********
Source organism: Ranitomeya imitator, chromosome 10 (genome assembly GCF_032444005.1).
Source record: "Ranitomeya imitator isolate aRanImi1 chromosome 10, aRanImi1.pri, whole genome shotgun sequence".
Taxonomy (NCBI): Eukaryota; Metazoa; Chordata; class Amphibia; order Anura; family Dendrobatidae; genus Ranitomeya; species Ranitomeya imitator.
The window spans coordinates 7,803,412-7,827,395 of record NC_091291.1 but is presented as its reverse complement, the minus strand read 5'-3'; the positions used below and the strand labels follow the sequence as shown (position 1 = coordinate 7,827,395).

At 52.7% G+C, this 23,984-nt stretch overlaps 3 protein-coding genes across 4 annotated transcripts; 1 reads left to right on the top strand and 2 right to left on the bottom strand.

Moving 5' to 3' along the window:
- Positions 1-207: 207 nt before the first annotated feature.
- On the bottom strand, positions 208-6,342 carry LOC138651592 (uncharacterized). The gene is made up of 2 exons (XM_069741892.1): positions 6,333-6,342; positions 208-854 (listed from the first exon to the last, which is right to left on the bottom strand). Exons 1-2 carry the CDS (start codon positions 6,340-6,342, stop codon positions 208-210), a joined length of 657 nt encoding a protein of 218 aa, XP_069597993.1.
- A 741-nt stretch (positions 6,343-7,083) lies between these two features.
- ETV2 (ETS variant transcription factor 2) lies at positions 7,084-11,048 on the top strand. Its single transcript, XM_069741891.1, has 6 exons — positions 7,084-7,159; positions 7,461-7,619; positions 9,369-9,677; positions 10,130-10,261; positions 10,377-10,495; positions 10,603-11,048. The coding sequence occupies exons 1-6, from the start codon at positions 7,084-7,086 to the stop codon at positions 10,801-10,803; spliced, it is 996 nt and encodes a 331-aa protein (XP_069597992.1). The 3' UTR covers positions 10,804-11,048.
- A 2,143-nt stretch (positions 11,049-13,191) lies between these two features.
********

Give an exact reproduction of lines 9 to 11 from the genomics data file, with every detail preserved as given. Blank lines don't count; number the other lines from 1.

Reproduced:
- A 741-nt stretch (positions 6,343-7,083) lies between these two features.
- ETV2 (ETS variant transcription factor 2) lies at positions 7,084-11,048 on the top strand. Its single transcript, XM_069741891.1, has 6 exons — positions 7,084-7,159; positions 7,461-7,619; positions 9,369-9,677; positions 10,130-10,261; positions 10,377-10,495; positions 10,603-11,048. The coding sequence occupies exons 1-6, from the start codon at positions 7,084-7,086 to the stop codon at positions 10,801-10,803; spliced, it is 996 nt and encodes a 331-aa protein (XP_069597992.1). The 3' UTR covers positions 10,804-11,048.
- A 2,143-nt stretch (positions 11,049-13,191) lies between these two features.